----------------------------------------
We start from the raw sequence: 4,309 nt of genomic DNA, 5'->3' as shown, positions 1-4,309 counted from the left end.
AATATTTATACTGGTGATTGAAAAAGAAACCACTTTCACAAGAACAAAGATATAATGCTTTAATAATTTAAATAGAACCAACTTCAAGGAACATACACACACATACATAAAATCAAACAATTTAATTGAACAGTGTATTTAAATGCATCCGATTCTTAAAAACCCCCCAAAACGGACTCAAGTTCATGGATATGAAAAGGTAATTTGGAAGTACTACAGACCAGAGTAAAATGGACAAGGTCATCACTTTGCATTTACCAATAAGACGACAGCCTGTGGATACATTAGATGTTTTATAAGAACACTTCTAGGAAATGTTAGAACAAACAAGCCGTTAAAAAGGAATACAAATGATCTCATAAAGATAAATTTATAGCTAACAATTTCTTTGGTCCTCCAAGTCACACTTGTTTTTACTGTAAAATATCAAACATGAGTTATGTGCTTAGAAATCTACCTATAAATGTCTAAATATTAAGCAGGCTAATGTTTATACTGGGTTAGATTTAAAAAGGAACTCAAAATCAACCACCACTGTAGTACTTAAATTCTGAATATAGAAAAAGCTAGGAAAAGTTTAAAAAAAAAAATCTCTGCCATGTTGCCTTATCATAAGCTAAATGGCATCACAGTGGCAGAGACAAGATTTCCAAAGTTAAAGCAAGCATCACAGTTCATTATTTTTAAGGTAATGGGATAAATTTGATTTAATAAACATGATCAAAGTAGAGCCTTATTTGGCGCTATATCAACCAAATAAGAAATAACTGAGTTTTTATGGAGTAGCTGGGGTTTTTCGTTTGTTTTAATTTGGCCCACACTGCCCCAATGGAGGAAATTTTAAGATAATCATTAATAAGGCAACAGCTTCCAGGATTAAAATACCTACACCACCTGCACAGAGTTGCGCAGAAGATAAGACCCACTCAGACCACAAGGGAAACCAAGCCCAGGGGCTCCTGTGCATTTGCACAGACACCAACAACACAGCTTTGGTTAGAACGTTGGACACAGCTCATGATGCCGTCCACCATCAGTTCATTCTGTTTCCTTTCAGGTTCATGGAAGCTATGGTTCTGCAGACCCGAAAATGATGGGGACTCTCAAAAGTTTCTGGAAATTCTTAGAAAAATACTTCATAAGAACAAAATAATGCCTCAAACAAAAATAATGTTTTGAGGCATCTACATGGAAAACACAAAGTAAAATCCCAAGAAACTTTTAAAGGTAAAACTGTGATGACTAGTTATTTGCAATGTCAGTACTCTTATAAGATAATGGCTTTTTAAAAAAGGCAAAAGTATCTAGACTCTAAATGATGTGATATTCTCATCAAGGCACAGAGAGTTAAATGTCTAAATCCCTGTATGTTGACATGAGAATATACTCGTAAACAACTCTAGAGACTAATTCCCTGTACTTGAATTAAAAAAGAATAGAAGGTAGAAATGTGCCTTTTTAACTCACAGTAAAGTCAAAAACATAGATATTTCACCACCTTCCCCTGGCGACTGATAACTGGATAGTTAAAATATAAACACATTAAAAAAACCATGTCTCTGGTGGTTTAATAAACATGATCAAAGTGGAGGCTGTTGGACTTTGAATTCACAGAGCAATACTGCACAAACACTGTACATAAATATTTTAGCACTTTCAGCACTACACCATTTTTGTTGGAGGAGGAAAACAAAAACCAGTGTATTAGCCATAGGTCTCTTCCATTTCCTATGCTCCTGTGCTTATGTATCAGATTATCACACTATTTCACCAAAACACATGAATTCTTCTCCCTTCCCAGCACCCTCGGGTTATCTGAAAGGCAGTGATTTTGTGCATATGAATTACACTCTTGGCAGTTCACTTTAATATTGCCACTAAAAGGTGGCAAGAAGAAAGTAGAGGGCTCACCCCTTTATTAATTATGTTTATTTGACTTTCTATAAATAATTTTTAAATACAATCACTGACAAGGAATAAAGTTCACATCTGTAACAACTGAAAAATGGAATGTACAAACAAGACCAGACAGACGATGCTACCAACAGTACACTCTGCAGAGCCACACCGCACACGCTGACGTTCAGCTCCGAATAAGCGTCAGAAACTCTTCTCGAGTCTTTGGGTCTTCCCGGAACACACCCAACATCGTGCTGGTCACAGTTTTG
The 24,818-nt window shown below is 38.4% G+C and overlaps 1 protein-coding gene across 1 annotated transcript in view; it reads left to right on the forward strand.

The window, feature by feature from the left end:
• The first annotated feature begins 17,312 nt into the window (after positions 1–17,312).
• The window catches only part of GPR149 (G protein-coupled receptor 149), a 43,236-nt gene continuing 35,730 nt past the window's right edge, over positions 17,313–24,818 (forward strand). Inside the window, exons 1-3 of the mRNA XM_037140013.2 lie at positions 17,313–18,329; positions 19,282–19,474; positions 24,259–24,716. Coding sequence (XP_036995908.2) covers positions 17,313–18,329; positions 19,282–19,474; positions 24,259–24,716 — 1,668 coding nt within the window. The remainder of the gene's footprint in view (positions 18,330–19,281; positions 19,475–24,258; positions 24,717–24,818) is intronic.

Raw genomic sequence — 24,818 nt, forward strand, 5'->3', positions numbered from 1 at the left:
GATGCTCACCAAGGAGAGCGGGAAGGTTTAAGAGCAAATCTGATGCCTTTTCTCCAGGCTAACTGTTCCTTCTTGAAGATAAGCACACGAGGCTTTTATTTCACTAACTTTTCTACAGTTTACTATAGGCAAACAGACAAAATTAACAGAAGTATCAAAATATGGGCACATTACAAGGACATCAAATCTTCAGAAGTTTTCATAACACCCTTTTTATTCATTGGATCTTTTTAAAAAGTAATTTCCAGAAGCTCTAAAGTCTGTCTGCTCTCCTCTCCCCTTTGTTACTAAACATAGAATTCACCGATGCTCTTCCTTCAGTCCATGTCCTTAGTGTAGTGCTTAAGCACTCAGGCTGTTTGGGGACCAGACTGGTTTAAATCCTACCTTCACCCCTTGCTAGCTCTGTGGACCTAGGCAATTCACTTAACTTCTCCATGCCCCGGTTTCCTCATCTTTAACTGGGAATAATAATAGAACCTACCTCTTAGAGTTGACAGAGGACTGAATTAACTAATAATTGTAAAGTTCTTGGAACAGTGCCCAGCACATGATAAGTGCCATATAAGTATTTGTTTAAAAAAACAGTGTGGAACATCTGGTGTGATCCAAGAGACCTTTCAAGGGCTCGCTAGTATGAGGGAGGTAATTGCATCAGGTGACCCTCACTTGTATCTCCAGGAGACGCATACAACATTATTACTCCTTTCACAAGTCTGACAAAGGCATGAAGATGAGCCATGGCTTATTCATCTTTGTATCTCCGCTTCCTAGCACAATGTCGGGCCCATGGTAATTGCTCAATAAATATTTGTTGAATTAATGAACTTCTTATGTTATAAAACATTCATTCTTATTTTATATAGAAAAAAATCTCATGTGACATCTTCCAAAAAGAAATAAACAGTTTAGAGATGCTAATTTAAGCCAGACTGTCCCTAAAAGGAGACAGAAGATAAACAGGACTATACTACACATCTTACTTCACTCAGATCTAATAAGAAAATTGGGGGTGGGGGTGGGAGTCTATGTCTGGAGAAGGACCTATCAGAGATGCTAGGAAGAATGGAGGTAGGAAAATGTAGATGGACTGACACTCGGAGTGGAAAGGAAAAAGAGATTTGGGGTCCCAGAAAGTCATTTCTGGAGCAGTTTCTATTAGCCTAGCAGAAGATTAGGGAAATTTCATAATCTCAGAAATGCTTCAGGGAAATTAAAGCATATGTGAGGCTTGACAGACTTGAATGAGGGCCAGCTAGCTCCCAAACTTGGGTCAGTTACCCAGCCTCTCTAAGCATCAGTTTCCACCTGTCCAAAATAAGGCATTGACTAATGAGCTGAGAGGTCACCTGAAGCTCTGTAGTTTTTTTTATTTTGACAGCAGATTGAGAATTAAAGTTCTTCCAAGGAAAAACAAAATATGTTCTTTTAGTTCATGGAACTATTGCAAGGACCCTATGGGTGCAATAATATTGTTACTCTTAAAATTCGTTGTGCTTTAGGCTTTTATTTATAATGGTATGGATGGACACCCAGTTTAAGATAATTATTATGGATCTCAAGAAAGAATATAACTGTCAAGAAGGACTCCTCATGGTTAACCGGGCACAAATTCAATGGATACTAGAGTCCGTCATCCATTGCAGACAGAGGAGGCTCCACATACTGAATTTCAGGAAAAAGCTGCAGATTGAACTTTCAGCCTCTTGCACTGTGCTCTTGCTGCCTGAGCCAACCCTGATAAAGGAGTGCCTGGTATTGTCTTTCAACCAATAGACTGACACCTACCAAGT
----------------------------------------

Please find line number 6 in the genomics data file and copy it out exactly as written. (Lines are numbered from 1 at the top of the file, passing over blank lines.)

• The window catches only part of GPR149 (G protein-coupled receptor 149), a 43,236-nt gene continuing 35,730 nt past the window's right edge, over positions 17,313–24,818 (forward strand). Inside the window, exons 1-3 of the mRNA XM_037140013.2 lie at positions 17,313–18,329; positions 19,282–19,474; positions 24,259–24,716. Coding sequence (XP_036995908.2) covers positions 17,313–18,329; positions 19,282–19,474; positions 24,259–24,716 — 1,668 coding nt within the window. The remainder of the gene's footprint in view (positions 18,330–19,281; positions 19,475–24,258; positions 24,717–24,818) is intronic.